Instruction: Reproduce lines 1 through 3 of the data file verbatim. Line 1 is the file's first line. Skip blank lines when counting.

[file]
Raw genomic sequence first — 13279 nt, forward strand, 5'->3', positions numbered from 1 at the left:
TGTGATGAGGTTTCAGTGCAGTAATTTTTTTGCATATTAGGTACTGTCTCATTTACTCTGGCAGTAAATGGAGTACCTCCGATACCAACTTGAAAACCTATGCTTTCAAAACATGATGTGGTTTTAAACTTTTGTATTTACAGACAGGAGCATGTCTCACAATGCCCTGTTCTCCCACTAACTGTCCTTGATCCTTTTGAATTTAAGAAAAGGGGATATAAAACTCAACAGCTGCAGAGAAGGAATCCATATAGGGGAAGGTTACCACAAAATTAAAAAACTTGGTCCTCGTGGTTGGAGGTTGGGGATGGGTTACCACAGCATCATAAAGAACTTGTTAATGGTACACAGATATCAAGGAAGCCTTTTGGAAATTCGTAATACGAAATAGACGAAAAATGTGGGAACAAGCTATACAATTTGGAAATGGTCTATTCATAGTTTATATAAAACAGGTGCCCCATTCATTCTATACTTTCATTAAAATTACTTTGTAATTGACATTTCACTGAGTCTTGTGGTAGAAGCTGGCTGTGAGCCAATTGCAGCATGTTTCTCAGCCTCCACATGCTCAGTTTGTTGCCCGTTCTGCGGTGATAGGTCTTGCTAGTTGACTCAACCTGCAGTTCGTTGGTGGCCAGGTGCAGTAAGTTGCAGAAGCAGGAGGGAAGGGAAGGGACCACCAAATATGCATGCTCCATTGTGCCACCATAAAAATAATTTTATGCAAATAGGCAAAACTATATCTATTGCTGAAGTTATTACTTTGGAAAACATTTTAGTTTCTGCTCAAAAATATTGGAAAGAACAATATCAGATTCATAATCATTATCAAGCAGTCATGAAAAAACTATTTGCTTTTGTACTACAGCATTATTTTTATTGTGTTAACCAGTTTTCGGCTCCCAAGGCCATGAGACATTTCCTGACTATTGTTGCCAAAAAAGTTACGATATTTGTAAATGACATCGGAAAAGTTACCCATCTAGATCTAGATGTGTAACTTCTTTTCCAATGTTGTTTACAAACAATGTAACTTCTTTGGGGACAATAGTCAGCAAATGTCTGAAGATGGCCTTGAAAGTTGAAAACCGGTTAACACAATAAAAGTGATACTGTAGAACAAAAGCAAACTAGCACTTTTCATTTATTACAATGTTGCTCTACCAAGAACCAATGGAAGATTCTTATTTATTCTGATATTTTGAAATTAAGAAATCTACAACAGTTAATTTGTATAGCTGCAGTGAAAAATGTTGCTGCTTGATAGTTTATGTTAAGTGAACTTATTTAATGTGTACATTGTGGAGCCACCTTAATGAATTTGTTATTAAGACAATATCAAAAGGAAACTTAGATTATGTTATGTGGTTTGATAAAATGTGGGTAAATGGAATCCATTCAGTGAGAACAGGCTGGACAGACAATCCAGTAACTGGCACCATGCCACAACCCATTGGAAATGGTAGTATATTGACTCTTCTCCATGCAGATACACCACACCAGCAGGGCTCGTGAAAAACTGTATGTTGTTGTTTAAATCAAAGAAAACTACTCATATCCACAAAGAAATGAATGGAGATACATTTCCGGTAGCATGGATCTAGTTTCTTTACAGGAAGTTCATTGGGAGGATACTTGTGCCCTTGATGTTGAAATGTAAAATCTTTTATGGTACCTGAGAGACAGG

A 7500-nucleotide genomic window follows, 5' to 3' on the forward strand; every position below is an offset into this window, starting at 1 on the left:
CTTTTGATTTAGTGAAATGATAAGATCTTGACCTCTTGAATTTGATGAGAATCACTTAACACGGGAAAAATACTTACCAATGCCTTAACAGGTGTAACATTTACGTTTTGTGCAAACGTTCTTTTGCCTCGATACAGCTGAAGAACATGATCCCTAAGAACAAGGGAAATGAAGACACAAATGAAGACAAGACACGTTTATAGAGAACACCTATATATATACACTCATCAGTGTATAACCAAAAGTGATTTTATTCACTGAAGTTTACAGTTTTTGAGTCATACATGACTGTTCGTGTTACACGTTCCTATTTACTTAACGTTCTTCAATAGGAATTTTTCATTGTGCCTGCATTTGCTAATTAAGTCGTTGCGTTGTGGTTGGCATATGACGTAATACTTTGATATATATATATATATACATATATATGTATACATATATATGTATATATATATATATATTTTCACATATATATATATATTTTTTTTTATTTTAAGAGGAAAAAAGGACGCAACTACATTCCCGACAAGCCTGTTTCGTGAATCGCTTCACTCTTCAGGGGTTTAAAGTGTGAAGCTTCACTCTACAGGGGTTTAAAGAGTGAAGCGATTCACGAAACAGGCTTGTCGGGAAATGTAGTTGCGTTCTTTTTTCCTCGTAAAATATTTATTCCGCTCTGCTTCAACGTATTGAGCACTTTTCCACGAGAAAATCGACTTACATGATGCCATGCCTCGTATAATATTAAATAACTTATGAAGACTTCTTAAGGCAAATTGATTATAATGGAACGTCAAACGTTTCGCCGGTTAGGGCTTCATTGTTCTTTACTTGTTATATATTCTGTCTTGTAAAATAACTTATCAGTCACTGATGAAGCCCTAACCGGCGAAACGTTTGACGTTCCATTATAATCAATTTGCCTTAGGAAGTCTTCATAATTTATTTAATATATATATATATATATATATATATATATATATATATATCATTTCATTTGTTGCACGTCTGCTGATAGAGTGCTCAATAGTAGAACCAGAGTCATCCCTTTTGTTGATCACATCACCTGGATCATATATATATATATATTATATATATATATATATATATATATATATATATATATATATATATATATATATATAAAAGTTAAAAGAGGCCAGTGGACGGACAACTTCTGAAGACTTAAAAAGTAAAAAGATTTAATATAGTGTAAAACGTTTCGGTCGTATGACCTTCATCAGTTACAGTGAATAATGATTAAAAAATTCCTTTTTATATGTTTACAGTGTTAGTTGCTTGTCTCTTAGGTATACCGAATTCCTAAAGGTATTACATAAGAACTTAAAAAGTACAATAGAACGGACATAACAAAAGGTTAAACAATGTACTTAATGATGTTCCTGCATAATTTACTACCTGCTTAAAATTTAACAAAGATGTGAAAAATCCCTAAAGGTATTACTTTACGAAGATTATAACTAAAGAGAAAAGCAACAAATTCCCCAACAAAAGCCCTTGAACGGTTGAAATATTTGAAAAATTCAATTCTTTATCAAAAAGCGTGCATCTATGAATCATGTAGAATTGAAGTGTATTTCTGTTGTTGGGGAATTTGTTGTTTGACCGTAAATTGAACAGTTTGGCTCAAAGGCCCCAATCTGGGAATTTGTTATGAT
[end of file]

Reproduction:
Raw genomic sequence first — 13279 nt, forward strand, 5'->3', positions numbered from 1 at the left:
TGTGATGAGGTTTCAGTGCAGTAATTTTTTTGCATATTAGGTACTGTCTCATTTACTCTGGCAGTAAATGGAGTACCTCCGATACCAACTTGAAAACCTATGCTTTCAAAACATGATGTGGTTTTAAACTTTTGTATTTACAGACAGGAGCATGTCTCACAATGCCCTGTTCTCCCACTAACTGTCCTTGATCCTTTTGAATTTAAGAAAAGGGGATATAAAACTCAACAGCTGCAGAGAAGGAATCCATATAGGGGAAGGTTACCACAAAATTAAAAAACTTGGTCCTCGTGGTTGGAGGTTGGGGATGGGTTACCACAGCATCATAAAGAACTTGTTAATGGTACACAGATATCAAGGAAGCCTTTTGGAAATTCGTAATACGAAATAGACGAAAAATGTGGGAACAAGCTATACAATTTGGAAATGGTCTATTCATAGTTTATATAAAACAGGTGCCCCATTCATTCTATACTTTCATTAAAATTACTTTGTAATTGACATTTCACTGAGTCTTGTGGTAGAAGCTGGCTGTGAGCCAATTGCAGCATGTTTCTCAGCCTCCACATGCTCAGTTTGTTGCCCGTTCTGCGGTGATAGGTCTTGCTAGTTGACTCAACCTGCAGTTCGTTGGTGGCCAGGTGCAGTAAGTTGCAGAAGCAGGAGGGAAGGGAAGGGACCACCAAATATGCATGCTCCATTGTGCCACCATAAAAATAATTTTATGCAAATAGGCAAAACTATATCTATTGCTGAAGTTATTACTTTGGAAAACATTTTAGTTTCTGCTCAAAAATATTGGAAAGAACAATATCAGATTCATAATCATTATCAAGCAGTCATGAAAAAACTATTTGCTTTTGTACTACAGCATTATTTTTATTGTGTTAACCAGTTTTCGGCTCCCAAGGCCATGAGACATTTCCTGACTATTGTTGCCAAAAAAGTTACGATATTTGTAAATGACATCGGAAAAGTTACCCATCTAGATCTAGATGTGTAACTTCTTTTCCAATGTTGTTTACAAACAATGTAACTTCTTTGGGGACAATAGTCAGCAAATGTCTGAAGATGGCCTTGAAAGTTGAAAACCGGTTAACACAATAAAAGTGATACTGTAGAACAAAAGCAAACTAGCACTTTTCATTTATTACAATGTTGCTCTACCAAGAACCAATGGAAGATTCTTATTTATTCTGATATTTTGAAATTAAGAAATCTACAACAGTTAATTTGTATAGCTGCAGTGAAAAATGTTGCTGCTTGATAGTTTATGTTAAGTGAACTTATTTAATGTGTACATTGTGGAGCCACCTTAATGAATTTGTTATTAAGACAATATCAAAAGGAAACTTAGATTATGTTATGTGGTTTGATAAAATGTGGGTAAATGGAATCCATTCAGTGAGAACAGGCTGGACAGACAATCCAGTAACTGGCACCATGCCACAACCCATTGGAAATGGTAGTATATTGACTCTTCTCCATGCAGATACACCACACCAGCAGGGCTCGTGAAAAACTGTATGTTGTTGTTTAAATCAAAGAAAACTACTCATATCCACAAAGAAATGAATGGAGATACATTTCCGGTAGCATGGATCTAGTTTCTTTACAGGAAGTTCATTGGGAGGATACTTGTGCCCTTGATGTTGAAATGTAAAATCTTTTATGGTACCTGAGAGACAGG

A 7500-nucleotide genomic window follows, 5' to 3' on the forward strand; every position below is an offset into this window, starting at 1 on the left: